University of Minnesota

Ngawang Sandrol v. China, Working Group on Arbitrary Detention,
U.N. Doc. E/CN.4/2001/14/Add.1 at 134 (2000).


OPINION No. 28/2000 (CHINA)

Communication addressed to the Government on 8 June 1999

Concerning Ngawang Sandrol

The State has signed but not ratified the International Covenant on Civil and Political Rights

1. The Working Group on Arbitrary Detention was established by resolution 1991/42 of the Commission on Human Rights. The mandate of the Working Group was clarified by resolution 1977/50 and renewed by resolution 2000/36. Acting in accordance with its methods of work, the Working Group forwarded to the Government the above-mentioned communication.

2. The Working Group conveys its appreciation to the Government for having forwarded the requisite information in good time.

3. The Working Group regards deprivation of liberty as arbitrary in the following cases:
(i) When it manifestly cannot be justified on any legal basis (such as continued detention after the sentence has been served or despite an applicable amnesty act) (category I);
(ii) When the deprivation of liberty is the result of a judgement or sentence for the exercise of the rights and freedoms proclaimed in articles 7, 13, 14, 18, 19, 20 and 21 of the Universal Declaration of Human Rights and also, in respect of States parties, in articles 12, 18, 19, 21, 22, 25, 26 and 27 of the International Covenant on Civil and Political Rights (category II);
(iii) When the complete or partial non-observance of the international standards relating to a fair trial set forth in the Universal Declaration of Human Rights and in the relevant international instruments accepted by the States concerned is of such gravity as to confer on the deprivation of liberty, of whatever kind, an arbitrary character (category III).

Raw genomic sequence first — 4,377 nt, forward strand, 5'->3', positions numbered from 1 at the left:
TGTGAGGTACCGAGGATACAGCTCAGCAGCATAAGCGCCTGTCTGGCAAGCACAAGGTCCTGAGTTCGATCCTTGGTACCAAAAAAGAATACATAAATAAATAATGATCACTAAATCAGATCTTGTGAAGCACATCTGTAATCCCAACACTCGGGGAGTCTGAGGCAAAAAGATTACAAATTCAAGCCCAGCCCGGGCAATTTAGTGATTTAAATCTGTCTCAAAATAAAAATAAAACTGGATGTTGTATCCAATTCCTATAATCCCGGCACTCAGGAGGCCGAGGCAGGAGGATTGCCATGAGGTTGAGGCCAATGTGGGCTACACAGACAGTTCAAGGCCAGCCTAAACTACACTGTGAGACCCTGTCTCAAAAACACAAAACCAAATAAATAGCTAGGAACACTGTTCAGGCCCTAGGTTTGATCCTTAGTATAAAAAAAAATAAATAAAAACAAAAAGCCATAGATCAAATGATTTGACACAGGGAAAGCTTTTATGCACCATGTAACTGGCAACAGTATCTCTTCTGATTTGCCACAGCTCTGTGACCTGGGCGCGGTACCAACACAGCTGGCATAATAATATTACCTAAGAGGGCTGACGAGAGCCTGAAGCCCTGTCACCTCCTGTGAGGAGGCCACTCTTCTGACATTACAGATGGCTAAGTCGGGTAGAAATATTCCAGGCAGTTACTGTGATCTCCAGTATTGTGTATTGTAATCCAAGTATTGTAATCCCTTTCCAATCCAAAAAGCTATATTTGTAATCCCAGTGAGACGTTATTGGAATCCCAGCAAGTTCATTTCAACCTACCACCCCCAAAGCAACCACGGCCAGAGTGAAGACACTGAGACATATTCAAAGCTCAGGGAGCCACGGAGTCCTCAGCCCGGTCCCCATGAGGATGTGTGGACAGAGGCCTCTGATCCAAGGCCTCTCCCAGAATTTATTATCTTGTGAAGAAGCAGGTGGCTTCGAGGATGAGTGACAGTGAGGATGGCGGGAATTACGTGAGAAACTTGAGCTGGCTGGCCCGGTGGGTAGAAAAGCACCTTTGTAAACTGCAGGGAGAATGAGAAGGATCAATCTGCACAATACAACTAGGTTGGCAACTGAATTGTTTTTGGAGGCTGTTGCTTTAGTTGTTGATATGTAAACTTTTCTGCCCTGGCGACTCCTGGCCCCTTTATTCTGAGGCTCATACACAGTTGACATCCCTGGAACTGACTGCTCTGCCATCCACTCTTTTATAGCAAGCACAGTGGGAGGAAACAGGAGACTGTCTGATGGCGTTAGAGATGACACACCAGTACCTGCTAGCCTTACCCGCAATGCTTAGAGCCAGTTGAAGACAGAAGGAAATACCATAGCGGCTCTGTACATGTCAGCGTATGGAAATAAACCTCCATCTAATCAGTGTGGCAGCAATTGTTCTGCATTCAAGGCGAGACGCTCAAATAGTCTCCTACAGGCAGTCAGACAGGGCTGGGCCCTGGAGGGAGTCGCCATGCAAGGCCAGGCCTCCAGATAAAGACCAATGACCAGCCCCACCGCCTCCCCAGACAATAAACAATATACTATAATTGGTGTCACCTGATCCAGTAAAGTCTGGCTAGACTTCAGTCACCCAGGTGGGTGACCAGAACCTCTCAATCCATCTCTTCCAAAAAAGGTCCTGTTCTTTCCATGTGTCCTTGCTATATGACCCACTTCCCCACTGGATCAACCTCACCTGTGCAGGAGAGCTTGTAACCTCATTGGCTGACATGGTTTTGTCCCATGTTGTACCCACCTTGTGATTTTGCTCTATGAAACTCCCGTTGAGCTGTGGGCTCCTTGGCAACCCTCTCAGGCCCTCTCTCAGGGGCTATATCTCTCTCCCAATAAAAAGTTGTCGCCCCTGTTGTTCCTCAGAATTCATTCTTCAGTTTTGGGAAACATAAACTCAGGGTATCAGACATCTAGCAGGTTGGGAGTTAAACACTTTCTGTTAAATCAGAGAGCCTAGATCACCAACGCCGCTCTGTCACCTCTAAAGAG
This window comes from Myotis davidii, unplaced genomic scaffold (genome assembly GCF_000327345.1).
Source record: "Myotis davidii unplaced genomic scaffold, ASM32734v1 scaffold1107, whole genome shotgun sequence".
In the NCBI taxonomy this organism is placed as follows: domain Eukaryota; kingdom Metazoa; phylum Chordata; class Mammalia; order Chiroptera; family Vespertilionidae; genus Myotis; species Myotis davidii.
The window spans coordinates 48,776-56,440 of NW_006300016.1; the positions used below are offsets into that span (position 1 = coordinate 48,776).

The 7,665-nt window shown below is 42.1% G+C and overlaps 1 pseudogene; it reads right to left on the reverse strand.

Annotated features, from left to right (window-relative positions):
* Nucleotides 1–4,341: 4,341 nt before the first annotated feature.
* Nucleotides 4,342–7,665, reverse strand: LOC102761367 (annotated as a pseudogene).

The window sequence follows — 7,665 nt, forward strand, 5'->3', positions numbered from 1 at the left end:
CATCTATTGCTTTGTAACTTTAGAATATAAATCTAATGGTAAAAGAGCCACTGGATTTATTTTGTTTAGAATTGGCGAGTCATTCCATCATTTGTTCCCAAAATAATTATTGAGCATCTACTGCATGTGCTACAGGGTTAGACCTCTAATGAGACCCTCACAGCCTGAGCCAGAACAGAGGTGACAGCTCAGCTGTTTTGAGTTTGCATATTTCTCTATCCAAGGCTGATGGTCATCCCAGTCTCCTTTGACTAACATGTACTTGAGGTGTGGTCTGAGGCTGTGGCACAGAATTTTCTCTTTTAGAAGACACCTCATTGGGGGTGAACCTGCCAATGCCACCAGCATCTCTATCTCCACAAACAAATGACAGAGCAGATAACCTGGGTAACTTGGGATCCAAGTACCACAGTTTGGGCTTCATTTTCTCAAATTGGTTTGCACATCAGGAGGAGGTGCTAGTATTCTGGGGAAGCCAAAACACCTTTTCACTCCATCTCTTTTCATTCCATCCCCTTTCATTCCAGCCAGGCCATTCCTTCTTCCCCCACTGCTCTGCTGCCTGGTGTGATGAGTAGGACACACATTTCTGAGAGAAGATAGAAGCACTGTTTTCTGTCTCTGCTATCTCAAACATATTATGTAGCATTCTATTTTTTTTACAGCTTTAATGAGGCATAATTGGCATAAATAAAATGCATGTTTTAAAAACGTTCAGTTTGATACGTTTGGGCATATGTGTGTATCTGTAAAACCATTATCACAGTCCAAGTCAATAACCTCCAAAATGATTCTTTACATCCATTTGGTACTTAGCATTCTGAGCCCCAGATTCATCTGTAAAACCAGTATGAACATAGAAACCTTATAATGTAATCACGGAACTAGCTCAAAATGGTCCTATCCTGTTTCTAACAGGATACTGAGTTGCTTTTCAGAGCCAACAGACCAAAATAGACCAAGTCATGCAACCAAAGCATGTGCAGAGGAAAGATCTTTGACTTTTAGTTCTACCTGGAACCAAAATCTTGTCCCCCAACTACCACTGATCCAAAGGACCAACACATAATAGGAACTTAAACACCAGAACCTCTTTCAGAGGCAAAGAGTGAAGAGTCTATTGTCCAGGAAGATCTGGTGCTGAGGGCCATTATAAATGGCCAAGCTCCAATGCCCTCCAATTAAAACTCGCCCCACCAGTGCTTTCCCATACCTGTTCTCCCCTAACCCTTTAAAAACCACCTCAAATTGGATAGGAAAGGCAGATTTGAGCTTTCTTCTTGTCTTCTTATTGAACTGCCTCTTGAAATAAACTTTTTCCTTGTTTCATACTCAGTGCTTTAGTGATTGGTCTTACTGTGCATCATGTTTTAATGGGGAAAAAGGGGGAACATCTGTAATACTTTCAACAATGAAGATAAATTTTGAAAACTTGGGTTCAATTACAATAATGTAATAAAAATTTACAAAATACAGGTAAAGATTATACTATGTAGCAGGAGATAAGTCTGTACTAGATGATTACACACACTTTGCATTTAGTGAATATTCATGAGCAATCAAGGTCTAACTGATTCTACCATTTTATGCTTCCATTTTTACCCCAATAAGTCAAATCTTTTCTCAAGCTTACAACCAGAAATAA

4. In the light of the allegations made, the Working Group welcomes the cooperation of the Government. The Working Group transmitted the reply provided by the Government to the source and received its comments. The Working Group believes that it is in a position to render an opinion on the facts and circumstances of the case, in the context of the allegations made and the response of the Government thereto, as well as the observations by the source.

5. The communication, a summary of which was sent to the Government, concerns Ngawang Sandrol, a Buddhist nun in the nunnery of Garu, who was arrested in 1992 (in 1990, according to the original communication) for having participated in a peaceful demonstration for a “free Tibet”. For this she was initially sentenced to 3 years in prison, and her conviction was
subsequently extended to 15 years in prison and 3 years’ deprivation of political rights. She was detained in Drapchi Prison.

6. According to subsequent information, the last extension of her conviction, in October 1998, was due to a peaceful demonstration in the prison in May 1998 which provoked violent repression that resulted in deaths among the prisoners. According to the source she was ill-treated and subjected to solitary confinement on this occasion.

7. Concern for her health and her situation in the prison after this incident motivated an urgent action by three thematic mechanisms of the Commission on Human Rights, namely the Special Rapporteur on torture, the Special Rapporteur on freedom of opinion and expression and the Special Rapporteur on violence against women who, by note of 16 December 1998, sought clarifications from the Government on the situation of Ngawang Sandrol.